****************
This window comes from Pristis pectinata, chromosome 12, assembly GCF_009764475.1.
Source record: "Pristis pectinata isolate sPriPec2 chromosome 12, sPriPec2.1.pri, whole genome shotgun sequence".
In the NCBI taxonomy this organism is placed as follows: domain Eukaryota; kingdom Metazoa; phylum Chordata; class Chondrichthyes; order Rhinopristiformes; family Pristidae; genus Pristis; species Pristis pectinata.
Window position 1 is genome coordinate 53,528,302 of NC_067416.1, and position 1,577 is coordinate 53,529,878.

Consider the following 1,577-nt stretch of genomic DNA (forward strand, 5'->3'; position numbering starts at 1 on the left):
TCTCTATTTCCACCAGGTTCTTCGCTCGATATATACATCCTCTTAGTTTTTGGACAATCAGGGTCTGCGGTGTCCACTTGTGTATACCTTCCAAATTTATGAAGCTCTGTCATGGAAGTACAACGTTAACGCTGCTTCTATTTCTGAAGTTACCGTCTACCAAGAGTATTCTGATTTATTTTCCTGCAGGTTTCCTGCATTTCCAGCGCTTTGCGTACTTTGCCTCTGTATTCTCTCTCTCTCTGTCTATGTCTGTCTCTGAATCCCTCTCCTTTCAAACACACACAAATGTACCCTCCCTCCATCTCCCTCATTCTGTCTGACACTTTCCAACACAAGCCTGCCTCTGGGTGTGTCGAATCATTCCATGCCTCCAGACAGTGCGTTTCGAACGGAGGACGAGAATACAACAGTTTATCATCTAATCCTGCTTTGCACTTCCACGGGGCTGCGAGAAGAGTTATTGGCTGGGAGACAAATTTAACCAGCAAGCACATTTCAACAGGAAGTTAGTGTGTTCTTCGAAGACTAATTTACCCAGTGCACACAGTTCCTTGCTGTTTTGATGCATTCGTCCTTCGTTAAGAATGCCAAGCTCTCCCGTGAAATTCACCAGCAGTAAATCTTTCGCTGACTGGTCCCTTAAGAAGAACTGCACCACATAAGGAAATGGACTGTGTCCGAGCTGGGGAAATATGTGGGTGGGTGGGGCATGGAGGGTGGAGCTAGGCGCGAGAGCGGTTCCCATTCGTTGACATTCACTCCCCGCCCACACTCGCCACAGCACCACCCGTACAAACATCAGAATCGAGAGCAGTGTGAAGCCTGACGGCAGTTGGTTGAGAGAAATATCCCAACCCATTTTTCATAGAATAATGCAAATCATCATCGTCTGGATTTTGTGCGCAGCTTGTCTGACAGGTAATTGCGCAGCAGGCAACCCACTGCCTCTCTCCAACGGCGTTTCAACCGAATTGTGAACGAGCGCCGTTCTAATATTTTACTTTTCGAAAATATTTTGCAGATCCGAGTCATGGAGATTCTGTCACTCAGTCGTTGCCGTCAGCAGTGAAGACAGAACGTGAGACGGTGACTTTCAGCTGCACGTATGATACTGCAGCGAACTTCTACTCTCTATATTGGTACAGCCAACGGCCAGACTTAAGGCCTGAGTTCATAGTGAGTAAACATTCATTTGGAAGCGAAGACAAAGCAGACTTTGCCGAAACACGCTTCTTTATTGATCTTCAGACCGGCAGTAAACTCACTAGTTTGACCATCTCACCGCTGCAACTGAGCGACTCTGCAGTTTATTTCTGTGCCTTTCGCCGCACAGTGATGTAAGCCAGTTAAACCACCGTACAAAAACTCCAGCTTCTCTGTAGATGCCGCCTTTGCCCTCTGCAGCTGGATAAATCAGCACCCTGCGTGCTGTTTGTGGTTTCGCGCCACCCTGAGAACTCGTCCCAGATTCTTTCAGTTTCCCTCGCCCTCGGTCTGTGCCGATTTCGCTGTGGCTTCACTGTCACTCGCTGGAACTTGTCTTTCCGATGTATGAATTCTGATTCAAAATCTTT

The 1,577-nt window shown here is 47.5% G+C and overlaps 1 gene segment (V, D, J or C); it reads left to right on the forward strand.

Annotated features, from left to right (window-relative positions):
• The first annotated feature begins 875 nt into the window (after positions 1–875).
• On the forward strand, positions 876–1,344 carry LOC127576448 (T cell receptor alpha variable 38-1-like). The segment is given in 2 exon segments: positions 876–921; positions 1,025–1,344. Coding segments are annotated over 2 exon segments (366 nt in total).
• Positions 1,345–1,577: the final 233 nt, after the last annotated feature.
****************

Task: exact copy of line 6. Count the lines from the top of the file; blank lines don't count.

TCTCTATTTCCACCAGGTTCTTCGCTCGATATATACATCCTCTTAGTTTTTGGACAATCAGGGTCTGCGGTGTCCACTTGTGTATACCTTCCAAATTTATGAAGCTCTGTCATGGAAGTACAACGTTAACGCTGCTTCTATTTCTGAAGTTACCGTCTACCAAGAGTATTCTGATTTATTTTCCTGCAGGTTTCCTGCATTTCCAGCGCTTTGCGTACTTTGCCTCTGTATTCTCTCTCTCTCTGTCTATGTCTGTCTCTGAATCCCTCTCCTTTCAAACACACACAAATGTACCCTCCCTCCATCTCCCTCATTCTGTCTGACACTTTCCAACACAAGCCTGCCTCTGGGTGTGTCGAATCATTCCATGCCTCCAGACAGTGCGTTTCGAACGGAGGACGAGAATACAACAGTTTATCATCTAATCCTGCTTTGCACTTCCACGGGGCTGCGAGAAGAGTTATTGGCTGGGAGACAAATTTAACCAGCAAGCACATTTCAACAGGAAGTTAGTGTGTTCTTCGAAGACTAATTTACCCAGTGCACACAGTTCCTTGCTGTTTTGATGCATTCGTCCTTCGTTAAGAATGCCAAGCTCTCCCGTGAAATTCACCAGCAGTAAATCTTTCGCTGACTGGTCCCTTAAGAAGAACTGCACCACATAAGGAAATGGACTGTGTCCGAGCTGGGGAAATATGTGGGTGGGTGGGGCATGGAGGGTGGAGCTAGGCGCGAGAGCGGTTCCCATTCGTTGACATTCACTCCCCGCCCACACTCGCCACAGCACCACCCGTACAAACATCAGAATCGAGAGCAGTGTGAAGCCTGACGGCAGTTGGTTGAGAGAAATATCCCAACCCATTTTTCATAGAATAATGCAAATCATCATCGTCTGGATTTTGTGCGCAGCTTGTCTGACAGGTAATTGCGCAGCAGGCAACCCACTGCCTCTCTCCAACGGCGTTTCAACCGAATTGTGAACGAGCGCCGTTCTAATATTTTACTTTTCGAAAATATTTTGCAGATCCGAGTCATGGAGATTCTGTCACTCAGTCGTTGCCGTCAGCAGTGAAGACAGAACGTGAGACGGTGACTTTCAGCTGCACGTATGATACTGCAGCGAACTTCTACTCTCTATATTGGTACAGCCAACGGCCAGACTTAAGGCCTGAGTTCATAGTGAGTAAACATTCATTTGGAAGCGAAGACAAAGCAGACTTTGCCGAAACACGCTTCTTTATTGATCTTCAGACCGGCAGTAAACTCACTAGTTTGACCATCTCACCGCTGCAACTGAGCGACTCTGCAGTTTATTTCTGTGCCTTTCGCCGCACAGTGATGTAAGCCAGTTAAACCACCGTACAAAAACTCCAGCTTCTCTGTAGATGCCGCCTTTGCCCTCTGCAGCTGGATAAATCAGCACCCTGCGTGCTGTTTGTGGTTTCGCGCCACCCTGAGAACTCGTCCCAGATTCTTTCAGTTTCCCTCGCCCTCGGTCTGTGCCGATTTCGCTGTGGCTTCACTGTCACTCGCTGGAACTTGTCTTTCCGATGTATGAATTCTGATTCAAAATCTTT